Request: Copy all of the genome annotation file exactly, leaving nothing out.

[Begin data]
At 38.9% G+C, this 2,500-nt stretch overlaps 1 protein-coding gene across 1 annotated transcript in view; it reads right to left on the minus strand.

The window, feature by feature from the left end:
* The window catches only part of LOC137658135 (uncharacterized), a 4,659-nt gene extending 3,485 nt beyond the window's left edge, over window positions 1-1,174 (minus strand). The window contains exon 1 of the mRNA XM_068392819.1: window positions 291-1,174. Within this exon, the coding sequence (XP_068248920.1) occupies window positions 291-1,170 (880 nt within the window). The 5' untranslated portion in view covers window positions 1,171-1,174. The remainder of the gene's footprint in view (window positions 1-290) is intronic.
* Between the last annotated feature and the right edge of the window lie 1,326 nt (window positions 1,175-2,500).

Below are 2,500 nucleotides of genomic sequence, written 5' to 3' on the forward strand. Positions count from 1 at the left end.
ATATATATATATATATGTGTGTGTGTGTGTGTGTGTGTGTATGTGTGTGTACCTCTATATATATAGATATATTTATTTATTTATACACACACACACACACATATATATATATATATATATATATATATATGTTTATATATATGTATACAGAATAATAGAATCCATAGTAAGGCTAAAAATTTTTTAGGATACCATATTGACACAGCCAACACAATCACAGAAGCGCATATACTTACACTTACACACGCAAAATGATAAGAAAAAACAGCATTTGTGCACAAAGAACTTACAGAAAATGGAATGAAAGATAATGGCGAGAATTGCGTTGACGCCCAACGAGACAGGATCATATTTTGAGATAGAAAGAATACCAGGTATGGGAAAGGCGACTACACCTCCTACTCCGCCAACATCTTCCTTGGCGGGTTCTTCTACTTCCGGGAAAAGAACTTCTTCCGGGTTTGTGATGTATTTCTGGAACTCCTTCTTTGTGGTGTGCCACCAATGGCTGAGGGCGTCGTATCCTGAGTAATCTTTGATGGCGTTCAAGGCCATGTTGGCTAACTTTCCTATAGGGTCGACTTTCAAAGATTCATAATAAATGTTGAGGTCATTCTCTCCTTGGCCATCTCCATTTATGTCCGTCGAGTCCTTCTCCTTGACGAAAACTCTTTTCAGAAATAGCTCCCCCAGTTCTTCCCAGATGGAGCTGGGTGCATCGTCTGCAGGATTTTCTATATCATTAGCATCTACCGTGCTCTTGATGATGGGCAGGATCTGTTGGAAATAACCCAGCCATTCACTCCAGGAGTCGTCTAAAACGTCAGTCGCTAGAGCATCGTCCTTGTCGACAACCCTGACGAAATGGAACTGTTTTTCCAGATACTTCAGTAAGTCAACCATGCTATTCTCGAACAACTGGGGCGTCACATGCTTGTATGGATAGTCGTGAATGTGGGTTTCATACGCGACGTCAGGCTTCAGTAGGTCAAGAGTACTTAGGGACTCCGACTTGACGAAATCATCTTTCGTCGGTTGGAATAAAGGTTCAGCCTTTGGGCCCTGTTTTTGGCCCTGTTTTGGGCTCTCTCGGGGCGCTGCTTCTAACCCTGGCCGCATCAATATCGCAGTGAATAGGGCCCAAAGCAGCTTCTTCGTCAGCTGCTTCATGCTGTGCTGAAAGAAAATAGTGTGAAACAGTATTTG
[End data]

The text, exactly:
At 38.9% G+C, this 2,500-nt stretch overlaps 1 protein-coding gene across 1 annotated transcript in view; it reads right to left on the minus strand.

The window, feature by feature from the left end:
* The window catches only part of LOC137658135 (uncharacterized), a 4,659-nt gene extending 3,485 nt beyond the window's left edge, over window positions 1-1,174 (minus strand). The window contains exon 1 of the mRNA XM_068392819.1: window positions 291-1,174. Within this exon, the coding sequence (XP_068248920.1) occupies window positions 291-1,170 (880 nt within the window). The 5' untranslated portion in view covers window positions 1,171-1,174. The remainder of the gene's footprint in view (window positions 1-290) is intronic.
* Between the last annotated feature and the right edge of the window lie 1,326 nt (window positions 1,175-2,500).

Below are 2,500 nucleotides of genomic sequence, written 5' to 3' on the forward strand. Positions count from 1 at the left end.
ATATATATATATATATGTGTGTGTGTGTGTGTGTGTGTGTATGTGTGTGTACCTCTATATATATAGATATATTTATTTATTTATACACACACACACACACATATATATATATATATATATATATATATATGTTTATATATATGTATACAGAATAATAGAATCCATAGTAAGGCTAAAAATTTTTTAGGATACCATATTGACACAGCCAACACAATCACAGAAGCGCATATACTTACACTTACACACGCAAAATGATAAGAAAAAACAGCATTTGTGCACAAAGAACTTACAGAAAATGGAATGAAAGATAATGGCGAGAATTGCGTTGACGCCCAACGAGACAGGATCATATTTTGAGATAGAAAGAATACCAGGTATGGGAAAGGCGACTACACCTCCTACTCCGCCAACATCTTCCTTGGCGGGTTCTTCTACTTCCGGGAAAAGAACTTCTTCCGGGTTTGTGATGTATTTCTGGAACTCCTTCTTTGTGGTGTGCCACCAATGGCTGAGGGCGTCGTATCCTGAGTAATCTTTGATGGCGTTCAAGGCCATGTTGGCTAACTTTCCTATAGGGTCGACTTTCAAAGATTCATAATAAATGTTGAGGTCATTCTCTCCTTGGCCATCTCCATTTATGTCCGTCGAGTCCTTCTCCTTGACGAAAACTCTTTTCAGAAATAGCTCCCCCAGTTCTTCCCAGATGGAGCTGGGTGCATCGTCTGCAGGATTTTCTATATCATTAGCATCTACCGTGCTCTTGATGATGGGCAGGATCTGTTGGAAATAACCCAGCCATTCACTCCAGGAGTCGTCTAAAACGTCAGTCGCTAGAGCATCGTCCTTGTCGACAACCCTGACGAAATGGAACTGTTTTTCCAGATACTTCAGTAAGTCAACCATGCTATTCTCGAACAACTGGGGCGTCACATGCTTGTATGGATAGTCGTGAATGTGGGTTTCATACGCGACGTCAGGCTTCAGTAGGTCAAGAGTACTTAGGGACTCCGACTTGACGAAATCATCTTTCGTCGGTTGGAATAAAGGTTCAGCCTTTGGGCCCTGTTTTTGGCCCTGTTTTGGGCTCTCTCGGGGCGCTGCTTCTAACCCTGGCCGCATCAATATCGCAGTGAATAGGGCCCAAAGCAGCTTCTTCGTCAGCTGCTTCATGCTGTGCTGAAAGAAAATAGTGTGAAACAGTATTTG